He posits that these new additions would "solve bad econom(ie)s on low pop servers" and eliminate the "need for opposite faction auction house alts". Furthermore, Mileiamh reasons that these auction houses would "likely supersede the old auction house" and therefore, could "replace [them] completely".
Seeing "no drawbacks", he seems excited at the prospect that the "items available to both factions" would be "greatly expand[ed]".
Taking the neutral auction houses as proof that "[B]lizzard seem[s] to have no problem with horde and alliance selling things to each other", Mileiamh invites everyone for further discussion. What potential benefits and drawbacks could other players point out? For the most part, responses to the thread have been very positive, so I am going to take some time to point out some of the negatives in order to push the discussion forward.
Blizzard's views on cross-faction trade
While I can't speak directly for Blizzard, I view the evidence differently than Mileiamh does. I feel that Blizzard has taken steps to purposely make some items available only to one faction, or the other. While they can be traded in neutral cities, many players may never even learn of a certain item's existence, making it rare, and therefore more intriguing, especially for collectors and completists.
I also think that as these auction houses are out of the way, and cost so much more to use, this is Blizzard's way of keeping control of cross-faction trade. I don't see why they would completely reverse the situation and encourage cross-faction auctions to equal or take over the usual means of trade.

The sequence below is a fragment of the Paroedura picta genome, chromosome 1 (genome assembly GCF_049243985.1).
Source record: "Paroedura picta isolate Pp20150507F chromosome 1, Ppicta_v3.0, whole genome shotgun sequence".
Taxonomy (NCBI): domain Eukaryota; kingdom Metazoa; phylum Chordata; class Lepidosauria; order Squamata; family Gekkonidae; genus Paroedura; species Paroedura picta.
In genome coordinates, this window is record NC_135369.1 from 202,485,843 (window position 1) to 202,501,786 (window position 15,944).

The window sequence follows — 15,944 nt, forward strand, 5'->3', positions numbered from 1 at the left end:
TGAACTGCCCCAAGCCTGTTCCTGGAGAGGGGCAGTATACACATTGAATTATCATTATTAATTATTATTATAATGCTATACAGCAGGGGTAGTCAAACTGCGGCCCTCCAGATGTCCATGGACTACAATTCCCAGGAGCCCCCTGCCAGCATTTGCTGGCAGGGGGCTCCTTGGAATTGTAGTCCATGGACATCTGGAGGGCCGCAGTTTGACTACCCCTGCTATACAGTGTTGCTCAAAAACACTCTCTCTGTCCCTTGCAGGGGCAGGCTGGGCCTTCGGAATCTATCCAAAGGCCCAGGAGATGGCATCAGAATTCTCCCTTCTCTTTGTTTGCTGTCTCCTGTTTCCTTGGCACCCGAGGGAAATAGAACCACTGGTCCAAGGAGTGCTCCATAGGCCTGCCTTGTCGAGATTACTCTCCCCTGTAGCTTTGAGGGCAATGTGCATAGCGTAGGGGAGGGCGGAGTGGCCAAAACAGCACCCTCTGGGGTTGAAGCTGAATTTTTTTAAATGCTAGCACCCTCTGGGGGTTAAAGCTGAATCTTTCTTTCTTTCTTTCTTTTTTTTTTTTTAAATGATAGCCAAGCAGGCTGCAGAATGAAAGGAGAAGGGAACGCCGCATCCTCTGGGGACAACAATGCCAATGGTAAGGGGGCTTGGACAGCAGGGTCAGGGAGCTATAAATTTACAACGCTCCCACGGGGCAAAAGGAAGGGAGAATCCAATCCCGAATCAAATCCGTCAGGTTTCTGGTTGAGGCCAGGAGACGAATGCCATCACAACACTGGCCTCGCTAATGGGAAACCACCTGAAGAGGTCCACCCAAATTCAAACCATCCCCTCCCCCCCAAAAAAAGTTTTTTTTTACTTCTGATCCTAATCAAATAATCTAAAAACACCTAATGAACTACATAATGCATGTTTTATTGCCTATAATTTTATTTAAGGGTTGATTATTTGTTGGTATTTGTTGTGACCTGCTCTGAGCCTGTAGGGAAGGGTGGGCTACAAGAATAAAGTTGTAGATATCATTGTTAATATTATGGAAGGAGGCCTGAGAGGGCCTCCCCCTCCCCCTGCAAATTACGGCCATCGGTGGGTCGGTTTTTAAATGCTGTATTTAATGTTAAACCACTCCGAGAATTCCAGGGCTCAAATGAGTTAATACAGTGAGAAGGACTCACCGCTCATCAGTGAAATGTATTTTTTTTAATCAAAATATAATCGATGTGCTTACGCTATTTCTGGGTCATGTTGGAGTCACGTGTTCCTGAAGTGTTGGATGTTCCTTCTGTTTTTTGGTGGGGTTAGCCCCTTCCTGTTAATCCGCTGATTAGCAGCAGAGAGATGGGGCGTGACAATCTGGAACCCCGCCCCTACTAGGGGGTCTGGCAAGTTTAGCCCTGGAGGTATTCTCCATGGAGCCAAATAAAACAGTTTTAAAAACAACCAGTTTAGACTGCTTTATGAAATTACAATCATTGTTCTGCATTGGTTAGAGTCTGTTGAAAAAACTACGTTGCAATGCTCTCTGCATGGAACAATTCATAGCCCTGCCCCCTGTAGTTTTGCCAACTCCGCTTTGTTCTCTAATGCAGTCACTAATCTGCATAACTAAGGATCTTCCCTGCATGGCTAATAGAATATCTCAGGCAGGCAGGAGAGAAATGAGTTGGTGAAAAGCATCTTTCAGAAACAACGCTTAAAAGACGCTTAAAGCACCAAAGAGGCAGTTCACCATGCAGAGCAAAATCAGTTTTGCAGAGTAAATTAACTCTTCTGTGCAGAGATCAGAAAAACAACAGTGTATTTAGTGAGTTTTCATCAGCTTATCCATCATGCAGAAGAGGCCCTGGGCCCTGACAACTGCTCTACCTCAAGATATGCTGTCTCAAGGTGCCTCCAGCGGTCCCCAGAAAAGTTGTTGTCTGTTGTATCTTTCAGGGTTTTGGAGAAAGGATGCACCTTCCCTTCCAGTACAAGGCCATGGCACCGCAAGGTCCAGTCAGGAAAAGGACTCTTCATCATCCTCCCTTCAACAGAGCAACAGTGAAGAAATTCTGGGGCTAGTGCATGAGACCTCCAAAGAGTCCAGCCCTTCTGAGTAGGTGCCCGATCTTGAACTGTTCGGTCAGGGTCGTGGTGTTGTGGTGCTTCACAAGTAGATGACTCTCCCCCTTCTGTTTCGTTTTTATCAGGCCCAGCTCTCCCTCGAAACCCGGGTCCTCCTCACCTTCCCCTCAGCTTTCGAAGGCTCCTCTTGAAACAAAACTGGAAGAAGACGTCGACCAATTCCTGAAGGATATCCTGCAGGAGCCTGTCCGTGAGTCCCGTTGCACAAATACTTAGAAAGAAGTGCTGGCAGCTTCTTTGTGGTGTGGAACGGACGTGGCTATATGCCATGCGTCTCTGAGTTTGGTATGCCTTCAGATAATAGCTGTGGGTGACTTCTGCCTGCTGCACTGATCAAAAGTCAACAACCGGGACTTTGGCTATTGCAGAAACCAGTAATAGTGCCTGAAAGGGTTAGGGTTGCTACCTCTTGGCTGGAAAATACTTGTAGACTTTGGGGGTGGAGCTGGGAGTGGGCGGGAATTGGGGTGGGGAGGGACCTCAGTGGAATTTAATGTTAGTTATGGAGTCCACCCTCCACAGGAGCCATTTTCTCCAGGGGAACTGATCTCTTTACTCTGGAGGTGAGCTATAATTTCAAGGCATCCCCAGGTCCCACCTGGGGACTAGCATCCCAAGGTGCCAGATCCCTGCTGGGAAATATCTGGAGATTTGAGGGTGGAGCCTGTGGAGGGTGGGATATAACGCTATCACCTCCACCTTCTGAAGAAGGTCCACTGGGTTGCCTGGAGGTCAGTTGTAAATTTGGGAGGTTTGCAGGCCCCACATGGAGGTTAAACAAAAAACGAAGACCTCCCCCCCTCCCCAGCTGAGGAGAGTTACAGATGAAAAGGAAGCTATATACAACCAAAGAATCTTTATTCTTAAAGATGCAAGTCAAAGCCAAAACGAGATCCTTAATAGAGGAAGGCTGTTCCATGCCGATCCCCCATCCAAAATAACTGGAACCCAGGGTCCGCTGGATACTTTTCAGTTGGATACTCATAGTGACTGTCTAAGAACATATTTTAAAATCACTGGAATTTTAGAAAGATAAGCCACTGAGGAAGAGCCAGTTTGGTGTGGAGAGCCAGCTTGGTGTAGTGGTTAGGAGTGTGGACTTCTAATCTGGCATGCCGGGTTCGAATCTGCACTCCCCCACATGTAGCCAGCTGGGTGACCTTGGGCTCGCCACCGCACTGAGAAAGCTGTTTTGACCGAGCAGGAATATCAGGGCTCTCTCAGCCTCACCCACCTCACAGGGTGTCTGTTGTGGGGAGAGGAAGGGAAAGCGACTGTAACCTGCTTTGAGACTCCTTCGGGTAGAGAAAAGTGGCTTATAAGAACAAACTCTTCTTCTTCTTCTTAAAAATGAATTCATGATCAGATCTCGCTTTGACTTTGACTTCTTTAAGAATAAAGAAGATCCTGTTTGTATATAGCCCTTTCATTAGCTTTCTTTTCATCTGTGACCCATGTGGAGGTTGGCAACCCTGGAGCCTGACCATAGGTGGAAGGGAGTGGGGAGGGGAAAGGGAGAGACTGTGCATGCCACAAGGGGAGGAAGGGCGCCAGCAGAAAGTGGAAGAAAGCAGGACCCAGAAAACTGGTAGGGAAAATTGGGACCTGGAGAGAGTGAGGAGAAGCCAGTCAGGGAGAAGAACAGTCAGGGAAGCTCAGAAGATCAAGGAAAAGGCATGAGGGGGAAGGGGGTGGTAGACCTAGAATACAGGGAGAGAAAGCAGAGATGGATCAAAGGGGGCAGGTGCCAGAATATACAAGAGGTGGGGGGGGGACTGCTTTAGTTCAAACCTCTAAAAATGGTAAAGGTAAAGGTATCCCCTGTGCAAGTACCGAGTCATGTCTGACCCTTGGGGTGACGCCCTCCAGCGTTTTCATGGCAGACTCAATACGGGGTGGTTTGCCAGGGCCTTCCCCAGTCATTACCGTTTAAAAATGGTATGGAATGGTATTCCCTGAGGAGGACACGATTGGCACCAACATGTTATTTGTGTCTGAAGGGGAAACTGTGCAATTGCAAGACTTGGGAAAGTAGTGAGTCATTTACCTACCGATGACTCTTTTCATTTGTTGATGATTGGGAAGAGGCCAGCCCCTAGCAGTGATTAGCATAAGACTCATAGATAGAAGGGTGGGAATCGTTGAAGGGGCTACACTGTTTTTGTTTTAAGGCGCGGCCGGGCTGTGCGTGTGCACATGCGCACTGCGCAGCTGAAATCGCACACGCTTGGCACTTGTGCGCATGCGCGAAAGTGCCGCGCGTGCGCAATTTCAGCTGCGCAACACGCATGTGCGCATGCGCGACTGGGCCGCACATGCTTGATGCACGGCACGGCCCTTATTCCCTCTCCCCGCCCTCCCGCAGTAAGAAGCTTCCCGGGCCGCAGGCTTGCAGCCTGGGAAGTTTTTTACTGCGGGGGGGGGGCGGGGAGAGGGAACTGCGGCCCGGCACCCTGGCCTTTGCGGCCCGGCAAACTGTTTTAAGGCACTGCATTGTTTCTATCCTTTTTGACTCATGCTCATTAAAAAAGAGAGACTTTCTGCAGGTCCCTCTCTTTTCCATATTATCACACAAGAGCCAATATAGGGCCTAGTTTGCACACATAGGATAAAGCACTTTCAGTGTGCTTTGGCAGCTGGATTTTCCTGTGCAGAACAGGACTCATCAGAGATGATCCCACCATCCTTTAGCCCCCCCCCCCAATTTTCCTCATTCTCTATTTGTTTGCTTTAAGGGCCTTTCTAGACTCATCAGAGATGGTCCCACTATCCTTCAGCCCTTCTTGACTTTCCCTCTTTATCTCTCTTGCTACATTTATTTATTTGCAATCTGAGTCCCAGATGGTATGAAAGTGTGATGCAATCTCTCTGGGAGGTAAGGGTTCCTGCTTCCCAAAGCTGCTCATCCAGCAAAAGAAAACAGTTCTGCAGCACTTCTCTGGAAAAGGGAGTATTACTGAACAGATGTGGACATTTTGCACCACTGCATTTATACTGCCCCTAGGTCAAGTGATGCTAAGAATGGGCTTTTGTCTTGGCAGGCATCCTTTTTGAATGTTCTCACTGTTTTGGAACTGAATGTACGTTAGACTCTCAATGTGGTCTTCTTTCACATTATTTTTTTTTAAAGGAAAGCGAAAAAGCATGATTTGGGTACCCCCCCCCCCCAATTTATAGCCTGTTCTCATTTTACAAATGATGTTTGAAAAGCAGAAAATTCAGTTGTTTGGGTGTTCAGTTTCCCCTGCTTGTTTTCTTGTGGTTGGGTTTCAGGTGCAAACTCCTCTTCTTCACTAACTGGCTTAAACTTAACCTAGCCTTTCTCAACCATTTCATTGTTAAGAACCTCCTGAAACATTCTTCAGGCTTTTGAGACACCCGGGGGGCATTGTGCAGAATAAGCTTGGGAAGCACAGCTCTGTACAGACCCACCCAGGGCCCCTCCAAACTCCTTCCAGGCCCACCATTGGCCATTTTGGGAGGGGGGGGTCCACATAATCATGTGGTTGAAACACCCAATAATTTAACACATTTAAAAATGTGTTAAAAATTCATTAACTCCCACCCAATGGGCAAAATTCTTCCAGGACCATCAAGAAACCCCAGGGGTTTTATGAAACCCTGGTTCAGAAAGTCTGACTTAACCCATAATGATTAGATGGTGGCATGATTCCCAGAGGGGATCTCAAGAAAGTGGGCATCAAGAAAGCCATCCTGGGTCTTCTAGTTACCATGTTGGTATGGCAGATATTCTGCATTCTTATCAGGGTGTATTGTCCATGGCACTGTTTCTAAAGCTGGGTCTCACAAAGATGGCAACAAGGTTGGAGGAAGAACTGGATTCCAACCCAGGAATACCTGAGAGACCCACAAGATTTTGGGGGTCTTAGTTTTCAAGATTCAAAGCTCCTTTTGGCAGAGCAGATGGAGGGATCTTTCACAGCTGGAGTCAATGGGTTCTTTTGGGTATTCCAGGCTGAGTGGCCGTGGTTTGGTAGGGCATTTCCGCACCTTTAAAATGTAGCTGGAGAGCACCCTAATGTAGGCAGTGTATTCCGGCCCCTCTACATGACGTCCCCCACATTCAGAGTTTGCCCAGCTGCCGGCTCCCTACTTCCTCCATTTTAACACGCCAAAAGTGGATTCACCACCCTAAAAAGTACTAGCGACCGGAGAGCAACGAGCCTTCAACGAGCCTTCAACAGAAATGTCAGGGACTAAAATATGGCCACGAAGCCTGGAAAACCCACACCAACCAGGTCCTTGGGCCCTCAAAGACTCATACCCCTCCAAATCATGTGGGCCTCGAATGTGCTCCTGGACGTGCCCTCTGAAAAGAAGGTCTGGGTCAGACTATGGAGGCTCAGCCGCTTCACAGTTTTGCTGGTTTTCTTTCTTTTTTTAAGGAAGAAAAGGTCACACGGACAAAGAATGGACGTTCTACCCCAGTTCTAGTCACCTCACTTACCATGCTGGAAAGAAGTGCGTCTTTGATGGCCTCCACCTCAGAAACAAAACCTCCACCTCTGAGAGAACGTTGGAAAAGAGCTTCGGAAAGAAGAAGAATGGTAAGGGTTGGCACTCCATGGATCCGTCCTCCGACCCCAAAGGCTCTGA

The solution to "bad economies"
Combining two economies, which are separate entities, would not be the miracle solution that it would appear to be on the surface. If both factions had more supply than demand for cut gems, for example, combining their economies would still lead to more supply than demand.
For any given item, competition could rise steeply. You may have already seen how one tailor on your server can ruin the market for bags. This problem would be compounded, and prices could fall.
For many items, supply and demand, and therefore prices, would stay about the same. For every marketable item that grew in demand, others would fall, and the economy could, in many ways, balance out.
In addition, not every profession translates across the auction house. While enchanters could sell materials, they would still have only their own faction for selling enchants.
The lore logic
Although the alliance and horde have some areas in which they have a semi-truce (Shattrath, for example), they are ultimately at war. It makes no sense to me that my skinner and leatherworker would be working his butt off, paying to level a skill, and spending hours to gather skins, in order for the other faction to then buy them at cheap prices and make armor to protect against me. Nor do I see why blacksmiths would pay to level a skill that would help their enemies forge and wield weapons against them.